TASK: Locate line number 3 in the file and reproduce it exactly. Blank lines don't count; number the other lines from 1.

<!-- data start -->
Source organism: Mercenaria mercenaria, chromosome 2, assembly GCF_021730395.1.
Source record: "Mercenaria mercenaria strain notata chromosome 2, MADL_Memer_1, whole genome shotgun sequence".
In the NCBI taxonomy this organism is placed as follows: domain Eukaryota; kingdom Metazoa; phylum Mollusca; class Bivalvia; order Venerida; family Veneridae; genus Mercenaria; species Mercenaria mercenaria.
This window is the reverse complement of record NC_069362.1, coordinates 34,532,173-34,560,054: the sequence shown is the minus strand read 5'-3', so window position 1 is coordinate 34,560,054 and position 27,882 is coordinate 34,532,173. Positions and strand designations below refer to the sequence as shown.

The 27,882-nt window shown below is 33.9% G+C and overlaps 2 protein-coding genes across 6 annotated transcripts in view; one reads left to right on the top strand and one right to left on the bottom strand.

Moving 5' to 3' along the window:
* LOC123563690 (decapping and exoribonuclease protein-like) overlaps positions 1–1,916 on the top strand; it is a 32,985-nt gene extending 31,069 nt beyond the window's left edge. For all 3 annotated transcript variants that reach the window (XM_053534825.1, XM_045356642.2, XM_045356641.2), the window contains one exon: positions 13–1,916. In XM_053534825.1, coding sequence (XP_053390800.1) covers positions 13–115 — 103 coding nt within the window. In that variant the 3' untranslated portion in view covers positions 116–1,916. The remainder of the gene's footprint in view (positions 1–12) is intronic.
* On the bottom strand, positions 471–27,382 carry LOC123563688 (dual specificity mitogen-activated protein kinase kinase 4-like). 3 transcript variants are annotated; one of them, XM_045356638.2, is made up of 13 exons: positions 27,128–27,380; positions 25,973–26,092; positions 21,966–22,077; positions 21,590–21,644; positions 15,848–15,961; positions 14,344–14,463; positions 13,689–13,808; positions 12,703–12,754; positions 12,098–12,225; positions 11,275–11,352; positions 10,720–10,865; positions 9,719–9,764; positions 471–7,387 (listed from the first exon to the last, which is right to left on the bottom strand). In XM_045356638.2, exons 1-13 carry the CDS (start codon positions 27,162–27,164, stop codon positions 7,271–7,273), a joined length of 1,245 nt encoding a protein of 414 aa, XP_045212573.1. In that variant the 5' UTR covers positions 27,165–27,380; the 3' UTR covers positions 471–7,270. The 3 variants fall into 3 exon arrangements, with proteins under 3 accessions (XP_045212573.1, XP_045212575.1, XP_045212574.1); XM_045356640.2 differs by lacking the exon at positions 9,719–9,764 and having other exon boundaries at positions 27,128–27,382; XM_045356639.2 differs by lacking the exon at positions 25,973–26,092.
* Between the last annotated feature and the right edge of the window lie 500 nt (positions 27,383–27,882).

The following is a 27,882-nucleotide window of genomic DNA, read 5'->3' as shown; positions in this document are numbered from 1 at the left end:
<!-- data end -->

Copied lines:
In the NCBI taxonomy this organism is placed as follows: domain Eukaryota; kingdom Metazoa; phylum Mollusca; class Bivalvia; order Venerida; family Veneridae; genus Mercenaria; species Mercenaria mercenaria.